Young Magic w/SoftSpot, Co La
Friday, April 6
Better than: ’60s nostalgia.
Over the past three years, artists such as Caribou, Phantogram, and Tame Impala have merged their already-existing musical sensibilities with psychedlia, creating music that attempts to bring its audience into a transcendent place. The trio Young Magic, which come together from different corners of the world and now resides in Brooklyn, operates with a similar M.O., exploring both the past and the future with its heady, potent mix of music and visuals.
Friday night at Cameo Gallery, the band shook the audience, delivering an enormous wall of sound anchored by textures both organic and electronic. Singer/songwriter Isaac Emmanuel sequenced beats and tracks in addition to his prophetic lead vocal performance. Opposite Isaac on stage right, Michael Italia manned a station of live percussion including floor toms, high-pitched roto-toms, and electronic drum pads. Melati Malay radiated with the Zen composure of Yoko Ono, bearing an echo-laden guitar and allowing the mic to capture her soaring, expressive chants. Each member operates their own station of instruments and technology and contributes their voice to the chorus. There is no clear leader of the band, giving what’s happening on stage more of a musical-commune feel than one gets while watching most contemporary bands.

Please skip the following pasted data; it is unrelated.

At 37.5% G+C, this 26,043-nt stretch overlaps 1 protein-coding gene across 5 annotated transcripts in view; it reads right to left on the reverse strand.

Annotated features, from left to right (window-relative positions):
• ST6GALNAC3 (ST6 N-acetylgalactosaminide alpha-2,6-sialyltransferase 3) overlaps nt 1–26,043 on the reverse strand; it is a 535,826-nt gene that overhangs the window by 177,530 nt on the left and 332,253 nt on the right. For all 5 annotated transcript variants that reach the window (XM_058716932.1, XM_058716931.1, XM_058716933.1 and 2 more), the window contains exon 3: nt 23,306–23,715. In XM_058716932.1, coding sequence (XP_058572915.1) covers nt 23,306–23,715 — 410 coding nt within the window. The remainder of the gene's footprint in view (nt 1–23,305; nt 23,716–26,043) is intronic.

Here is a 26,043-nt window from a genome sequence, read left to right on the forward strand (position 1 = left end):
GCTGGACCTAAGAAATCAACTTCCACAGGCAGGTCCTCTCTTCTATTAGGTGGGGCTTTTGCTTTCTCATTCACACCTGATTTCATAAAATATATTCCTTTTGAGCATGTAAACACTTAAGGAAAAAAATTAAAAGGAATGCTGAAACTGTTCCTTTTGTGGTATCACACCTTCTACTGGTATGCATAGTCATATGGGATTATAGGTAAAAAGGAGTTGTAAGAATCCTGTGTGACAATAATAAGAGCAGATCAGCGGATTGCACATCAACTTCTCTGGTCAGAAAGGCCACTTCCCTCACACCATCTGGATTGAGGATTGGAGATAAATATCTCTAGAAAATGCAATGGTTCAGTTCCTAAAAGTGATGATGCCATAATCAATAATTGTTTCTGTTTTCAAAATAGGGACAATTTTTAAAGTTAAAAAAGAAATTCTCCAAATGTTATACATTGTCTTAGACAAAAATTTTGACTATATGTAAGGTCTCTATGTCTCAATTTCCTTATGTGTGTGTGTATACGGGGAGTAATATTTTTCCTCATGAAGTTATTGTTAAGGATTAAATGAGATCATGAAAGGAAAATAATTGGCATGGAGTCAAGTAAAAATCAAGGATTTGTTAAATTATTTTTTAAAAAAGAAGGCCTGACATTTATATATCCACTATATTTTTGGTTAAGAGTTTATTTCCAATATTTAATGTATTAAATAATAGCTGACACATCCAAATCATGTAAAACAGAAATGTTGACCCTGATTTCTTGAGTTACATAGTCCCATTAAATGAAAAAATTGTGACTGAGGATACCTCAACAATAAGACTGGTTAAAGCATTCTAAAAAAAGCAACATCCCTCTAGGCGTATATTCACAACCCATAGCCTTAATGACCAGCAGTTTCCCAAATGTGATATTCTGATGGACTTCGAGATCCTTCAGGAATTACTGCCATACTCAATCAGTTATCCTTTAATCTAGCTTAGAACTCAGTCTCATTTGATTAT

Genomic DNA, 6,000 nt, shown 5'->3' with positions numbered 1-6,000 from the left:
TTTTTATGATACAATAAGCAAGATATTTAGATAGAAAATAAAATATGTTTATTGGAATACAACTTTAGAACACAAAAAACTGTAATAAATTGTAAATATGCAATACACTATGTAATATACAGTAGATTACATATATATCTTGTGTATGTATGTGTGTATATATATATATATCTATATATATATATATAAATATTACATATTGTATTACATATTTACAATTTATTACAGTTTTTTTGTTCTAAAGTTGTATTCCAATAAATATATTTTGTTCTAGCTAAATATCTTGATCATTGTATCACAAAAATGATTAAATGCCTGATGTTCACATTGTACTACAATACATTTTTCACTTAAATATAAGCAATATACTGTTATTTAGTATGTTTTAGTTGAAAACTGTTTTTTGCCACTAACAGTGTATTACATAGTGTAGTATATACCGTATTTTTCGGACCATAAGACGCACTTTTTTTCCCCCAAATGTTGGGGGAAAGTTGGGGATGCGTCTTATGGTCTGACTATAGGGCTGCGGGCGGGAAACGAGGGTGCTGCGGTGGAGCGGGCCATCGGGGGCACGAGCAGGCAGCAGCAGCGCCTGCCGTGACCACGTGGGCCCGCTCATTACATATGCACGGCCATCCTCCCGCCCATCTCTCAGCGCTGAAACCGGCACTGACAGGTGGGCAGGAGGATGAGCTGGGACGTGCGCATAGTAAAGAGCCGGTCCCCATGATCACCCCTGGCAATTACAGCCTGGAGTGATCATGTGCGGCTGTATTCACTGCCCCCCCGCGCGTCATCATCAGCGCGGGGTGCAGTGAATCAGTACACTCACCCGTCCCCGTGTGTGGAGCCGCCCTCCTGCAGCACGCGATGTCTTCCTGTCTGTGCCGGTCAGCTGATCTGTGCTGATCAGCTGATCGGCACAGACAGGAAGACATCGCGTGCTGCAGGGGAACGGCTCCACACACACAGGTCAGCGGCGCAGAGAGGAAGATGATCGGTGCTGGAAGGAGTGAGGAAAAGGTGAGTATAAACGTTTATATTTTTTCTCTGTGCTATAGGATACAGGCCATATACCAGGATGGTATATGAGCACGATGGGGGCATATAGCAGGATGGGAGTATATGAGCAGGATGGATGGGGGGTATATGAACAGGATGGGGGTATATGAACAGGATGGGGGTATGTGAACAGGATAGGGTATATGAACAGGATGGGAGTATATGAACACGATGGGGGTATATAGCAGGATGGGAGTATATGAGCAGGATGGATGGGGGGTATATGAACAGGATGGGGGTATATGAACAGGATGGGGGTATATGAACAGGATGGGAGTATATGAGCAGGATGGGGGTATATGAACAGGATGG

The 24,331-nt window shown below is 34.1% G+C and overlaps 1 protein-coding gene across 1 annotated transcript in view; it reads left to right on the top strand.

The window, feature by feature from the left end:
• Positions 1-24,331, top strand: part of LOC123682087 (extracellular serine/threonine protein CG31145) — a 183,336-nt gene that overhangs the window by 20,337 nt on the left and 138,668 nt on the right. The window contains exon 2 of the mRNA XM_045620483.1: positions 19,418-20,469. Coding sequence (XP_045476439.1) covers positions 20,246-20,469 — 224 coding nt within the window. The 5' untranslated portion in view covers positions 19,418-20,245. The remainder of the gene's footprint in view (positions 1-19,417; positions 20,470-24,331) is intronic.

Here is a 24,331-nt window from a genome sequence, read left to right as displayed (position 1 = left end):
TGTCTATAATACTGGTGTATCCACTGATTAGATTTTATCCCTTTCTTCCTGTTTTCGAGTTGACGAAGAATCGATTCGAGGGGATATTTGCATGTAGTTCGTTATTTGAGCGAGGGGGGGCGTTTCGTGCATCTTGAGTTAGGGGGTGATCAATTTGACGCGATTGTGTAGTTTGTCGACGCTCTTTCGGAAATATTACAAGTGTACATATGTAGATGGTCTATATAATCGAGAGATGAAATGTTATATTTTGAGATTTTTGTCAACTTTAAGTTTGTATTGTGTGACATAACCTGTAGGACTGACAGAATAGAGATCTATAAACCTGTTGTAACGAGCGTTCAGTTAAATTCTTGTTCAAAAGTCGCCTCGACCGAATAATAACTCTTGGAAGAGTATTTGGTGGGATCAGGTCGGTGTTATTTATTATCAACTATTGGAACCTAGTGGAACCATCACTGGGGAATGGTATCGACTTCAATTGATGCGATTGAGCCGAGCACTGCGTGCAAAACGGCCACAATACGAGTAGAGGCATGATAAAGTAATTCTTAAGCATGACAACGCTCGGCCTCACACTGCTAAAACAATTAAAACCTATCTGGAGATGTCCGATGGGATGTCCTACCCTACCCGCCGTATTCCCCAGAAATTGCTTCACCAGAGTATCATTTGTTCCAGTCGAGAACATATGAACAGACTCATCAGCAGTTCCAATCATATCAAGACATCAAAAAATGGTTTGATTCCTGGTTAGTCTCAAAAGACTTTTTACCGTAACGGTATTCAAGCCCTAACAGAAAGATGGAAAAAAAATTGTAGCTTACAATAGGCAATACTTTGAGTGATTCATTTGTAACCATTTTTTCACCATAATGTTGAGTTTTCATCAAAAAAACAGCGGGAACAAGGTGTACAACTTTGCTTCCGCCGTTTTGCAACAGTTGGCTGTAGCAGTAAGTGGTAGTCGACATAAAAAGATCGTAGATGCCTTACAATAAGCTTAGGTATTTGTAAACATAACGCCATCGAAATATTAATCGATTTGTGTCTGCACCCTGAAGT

Young Magic elongated their songs from their February 2012 LP Melt into five-minute journeys, each one becoming a miniature life cycle in and of itself. The band’s deep, soulful grooves are so downtempo that they can be perceived as being twice as fast. On one hand, the quick rhythmic subdivision is exhilarating, while the overarching slow pulse has a soothing power. One of Young Magic’s most memorable songs, “Slip Time,” propels forward at only 65 beats per minute, but all the throbbing percussion between the downbeats provides a danceable groove. The band members swayed ceremoniously with every beat, inviting the audience to lose themselves in the waves of sound and gaze into the earthy projections that danced across Italia.
The only drawback to the performance was its lack of rhythmic variety. After eight songs of similarly brooding drum patterns, it was easy to lose focus and detach from the performance—although creating a monolithic set that, no matter how unvaried, has the power to induce a trance might be Young Magic’s exact intention.
Critical bias: Young Magic already had me enthralled since their March 4 show at Bowery Ballroom.
Overheard: “So tribal!”
Random Notebook dump: Young Magic’s new, hook-laden song was the most immediately accessible in their set.